In a speech to party members on Saturday, Alberta Premier Danielle Smith expressed her opposition to federal net-zero rules and called out her federal counterparts in Ottawa, but received the loudest approval of the day after signalling her support for “parental rights.”
“Regardless of how often the extreme left undermines the role of parents, I want you to know that parental rights and choice in your child’s education is and will continue to be a fundamental core principle of this party and this government,” Smith said.
This weekend’s annual general meeting in Calgary, one the United Conservative Party has referred to as the largest in Alberta’s history, drew a large contingent of members affiliated with Take Back Alberta, a social conservative group.
David Parker, the leader of that group, has made the subject of “parental rights” among his chief areas of interests. Over the past number of months, some parents and socially conservative groups have been protesting LGBTQ-inclusive education policies in the classroom and in extracurricular settings under that term.
Attendees at this weekend’s AGM passed a non-binding resolution that would require the written consent of parents whenever a student under 16 wants to change their name or pronouns at a school.
The Saskatchewan government recently passed a similar bill. Critics and researchers say the term “parental rights” isn’t accurate, because it doesn’t include the concerns of LGBTQ parents or parents of LGBTQ children.
While the premier didn’t make any policy commitments, it was a way for her to indicate to members that that she shared their concerns, said Lisa Young, a University of Calgary political science professor.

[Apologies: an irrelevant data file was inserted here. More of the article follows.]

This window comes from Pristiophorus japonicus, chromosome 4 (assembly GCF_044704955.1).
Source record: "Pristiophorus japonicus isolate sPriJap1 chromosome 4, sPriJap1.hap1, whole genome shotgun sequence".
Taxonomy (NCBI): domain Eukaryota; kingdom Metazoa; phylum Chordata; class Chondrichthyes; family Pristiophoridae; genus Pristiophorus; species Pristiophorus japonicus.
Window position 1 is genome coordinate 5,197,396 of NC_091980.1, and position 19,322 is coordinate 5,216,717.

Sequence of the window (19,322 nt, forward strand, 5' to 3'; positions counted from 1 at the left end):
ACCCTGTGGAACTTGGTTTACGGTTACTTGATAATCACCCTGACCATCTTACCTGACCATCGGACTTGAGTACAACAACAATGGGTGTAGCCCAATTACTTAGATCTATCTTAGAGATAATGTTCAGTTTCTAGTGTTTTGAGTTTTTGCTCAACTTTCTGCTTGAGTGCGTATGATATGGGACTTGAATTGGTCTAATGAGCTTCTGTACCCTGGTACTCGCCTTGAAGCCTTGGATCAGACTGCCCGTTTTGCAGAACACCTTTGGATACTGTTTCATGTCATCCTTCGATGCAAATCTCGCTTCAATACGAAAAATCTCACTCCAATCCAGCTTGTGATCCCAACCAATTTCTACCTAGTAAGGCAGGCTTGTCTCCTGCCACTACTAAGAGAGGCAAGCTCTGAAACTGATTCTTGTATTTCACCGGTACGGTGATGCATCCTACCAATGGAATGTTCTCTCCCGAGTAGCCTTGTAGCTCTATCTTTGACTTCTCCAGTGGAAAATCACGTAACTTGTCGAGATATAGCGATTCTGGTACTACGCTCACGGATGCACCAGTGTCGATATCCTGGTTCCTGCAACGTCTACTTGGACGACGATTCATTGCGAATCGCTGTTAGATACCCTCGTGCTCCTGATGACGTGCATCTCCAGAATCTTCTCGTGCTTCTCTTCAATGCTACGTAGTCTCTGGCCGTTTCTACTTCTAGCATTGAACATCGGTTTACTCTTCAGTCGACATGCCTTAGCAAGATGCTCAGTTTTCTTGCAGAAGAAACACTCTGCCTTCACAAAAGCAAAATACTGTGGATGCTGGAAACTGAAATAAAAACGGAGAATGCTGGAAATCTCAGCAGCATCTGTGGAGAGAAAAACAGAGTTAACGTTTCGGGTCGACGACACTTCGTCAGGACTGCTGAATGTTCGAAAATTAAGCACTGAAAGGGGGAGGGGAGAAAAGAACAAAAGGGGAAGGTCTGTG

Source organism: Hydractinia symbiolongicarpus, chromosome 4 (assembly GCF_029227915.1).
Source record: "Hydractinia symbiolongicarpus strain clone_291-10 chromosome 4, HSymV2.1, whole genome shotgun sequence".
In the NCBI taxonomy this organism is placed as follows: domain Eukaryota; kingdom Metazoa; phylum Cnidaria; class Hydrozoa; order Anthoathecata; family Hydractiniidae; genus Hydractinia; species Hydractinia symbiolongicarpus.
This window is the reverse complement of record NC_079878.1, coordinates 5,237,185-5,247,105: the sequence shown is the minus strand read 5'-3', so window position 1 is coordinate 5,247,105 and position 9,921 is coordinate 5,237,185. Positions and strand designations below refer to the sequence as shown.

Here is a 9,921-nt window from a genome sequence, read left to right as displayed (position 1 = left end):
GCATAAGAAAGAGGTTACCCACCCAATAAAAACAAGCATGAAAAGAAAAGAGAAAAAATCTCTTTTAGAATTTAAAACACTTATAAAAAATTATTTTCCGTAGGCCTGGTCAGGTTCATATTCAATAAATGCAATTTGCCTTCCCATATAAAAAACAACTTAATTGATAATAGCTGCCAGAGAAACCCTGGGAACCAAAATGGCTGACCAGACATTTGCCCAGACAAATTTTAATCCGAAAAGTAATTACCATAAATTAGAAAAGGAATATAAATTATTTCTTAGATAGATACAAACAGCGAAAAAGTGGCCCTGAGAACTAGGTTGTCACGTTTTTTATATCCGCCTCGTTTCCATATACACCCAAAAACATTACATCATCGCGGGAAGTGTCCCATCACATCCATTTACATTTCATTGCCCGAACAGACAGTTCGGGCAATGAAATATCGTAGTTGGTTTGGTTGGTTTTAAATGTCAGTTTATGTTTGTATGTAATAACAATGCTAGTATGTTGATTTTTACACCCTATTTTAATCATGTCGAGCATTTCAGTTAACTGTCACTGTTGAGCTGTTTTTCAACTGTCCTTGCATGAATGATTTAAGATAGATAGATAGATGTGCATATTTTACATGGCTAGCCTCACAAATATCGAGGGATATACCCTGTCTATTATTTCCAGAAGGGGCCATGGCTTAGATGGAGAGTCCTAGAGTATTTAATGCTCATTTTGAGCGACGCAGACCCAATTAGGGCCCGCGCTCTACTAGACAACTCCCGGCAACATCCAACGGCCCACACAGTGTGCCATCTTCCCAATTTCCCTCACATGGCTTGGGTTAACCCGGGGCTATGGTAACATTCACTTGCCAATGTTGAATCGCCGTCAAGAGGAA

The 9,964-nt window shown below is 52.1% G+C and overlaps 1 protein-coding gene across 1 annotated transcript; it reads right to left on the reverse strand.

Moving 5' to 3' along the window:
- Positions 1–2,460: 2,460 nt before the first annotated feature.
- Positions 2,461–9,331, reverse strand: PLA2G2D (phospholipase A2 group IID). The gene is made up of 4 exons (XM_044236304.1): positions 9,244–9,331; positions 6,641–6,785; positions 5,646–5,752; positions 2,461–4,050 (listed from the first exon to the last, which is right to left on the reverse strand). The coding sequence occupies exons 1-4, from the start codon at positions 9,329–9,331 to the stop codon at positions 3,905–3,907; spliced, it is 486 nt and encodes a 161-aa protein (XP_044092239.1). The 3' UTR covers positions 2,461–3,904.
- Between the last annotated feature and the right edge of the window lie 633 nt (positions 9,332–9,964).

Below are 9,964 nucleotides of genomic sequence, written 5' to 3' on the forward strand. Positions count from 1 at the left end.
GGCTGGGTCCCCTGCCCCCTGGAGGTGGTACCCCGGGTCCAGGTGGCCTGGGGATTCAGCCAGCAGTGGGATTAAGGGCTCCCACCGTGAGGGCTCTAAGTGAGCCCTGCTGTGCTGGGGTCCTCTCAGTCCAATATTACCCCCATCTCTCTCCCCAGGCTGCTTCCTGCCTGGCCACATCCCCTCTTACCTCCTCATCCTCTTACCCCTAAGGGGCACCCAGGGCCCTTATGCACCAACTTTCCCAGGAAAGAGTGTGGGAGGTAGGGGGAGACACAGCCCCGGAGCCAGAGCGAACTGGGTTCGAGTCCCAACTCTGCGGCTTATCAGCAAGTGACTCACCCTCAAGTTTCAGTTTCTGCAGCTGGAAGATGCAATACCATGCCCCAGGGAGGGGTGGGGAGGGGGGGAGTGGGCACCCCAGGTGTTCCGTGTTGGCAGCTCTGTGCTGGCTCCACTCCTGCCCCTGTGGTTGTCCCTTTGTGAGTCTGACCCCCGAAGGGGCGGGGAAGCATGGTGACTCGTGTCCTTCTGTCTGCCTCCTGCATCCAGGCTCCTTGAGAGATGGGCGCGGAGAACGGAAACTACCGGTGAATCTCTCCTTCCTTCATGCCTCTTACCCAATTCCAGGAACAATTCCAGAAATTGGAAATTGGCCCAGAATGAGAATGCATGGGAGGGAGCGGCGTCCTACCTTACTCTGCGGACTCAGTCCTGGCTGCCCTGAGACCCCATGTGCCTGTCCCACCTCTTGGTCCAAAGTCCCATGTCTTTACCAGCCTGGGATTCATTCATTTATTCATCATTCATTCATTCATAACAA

“I think that the reaction from the party members who were there really did signal how important this issue is to them,” Young said.
“So it will be interesting to see how this plays out in the policy debate, and in the days to come if there’s pressure on the government to act, as opposed to simply expressing sympathy.”
Attendees at the UCP are currently voting on a number of other policy resolutions. As of 4 p.m. MT, they had also approved resolutions banning race-based admissions in post-secondary institutions and a resolution that would prohibit the implementation of so-called “15-minute cities.”
They’ve also approved resolutions that would ban the use of electronic voting machines, voted to end provincial funding of supervised consumption sites and voted to oppose net-zero power rules in Canada by 2035. Still to come this afternoon is a vote on refusing transgender women in women’s correctional facilities.
Party members are voting on 30 policy resolutions in total. Policy resolutions are brought forward by party members, but are non-binding, and don’t always translate into legislation.
Smith references AHS decentralization
Smith, in her speech at the BMO Centre, also received a big response from the crowd after saying her government would have more to say “in the coming weeks” on health reforms that would “decentralize decision-making and resources from AHS down to our front lines.”
Young, the U of C political science professor, said there have been a number of people recruited into the party as members over the past year or two who were unhappy with the provincial government’s response to the COVID-19 pandemic, specifically when it came to mandates.
“The policy stance that seems to be favoured by those groups is that there needs to be decentralization of Alberta Health Services,” Young said.
During her speech, Smith also touched on familiar topics such as her opposition to federal net-zero rules, receiving loud applause from the crowd when she referred to federal Minister of Environment and Climate Change Steven Guilbeault as Prime Minister Justin Trudeau’s “green czar.”
“They are still hell-bent on imposing these destructive leftist policies on the people of Alberta. You know what I say to them. Not so long as I am premier. Not a chance,” said Smith.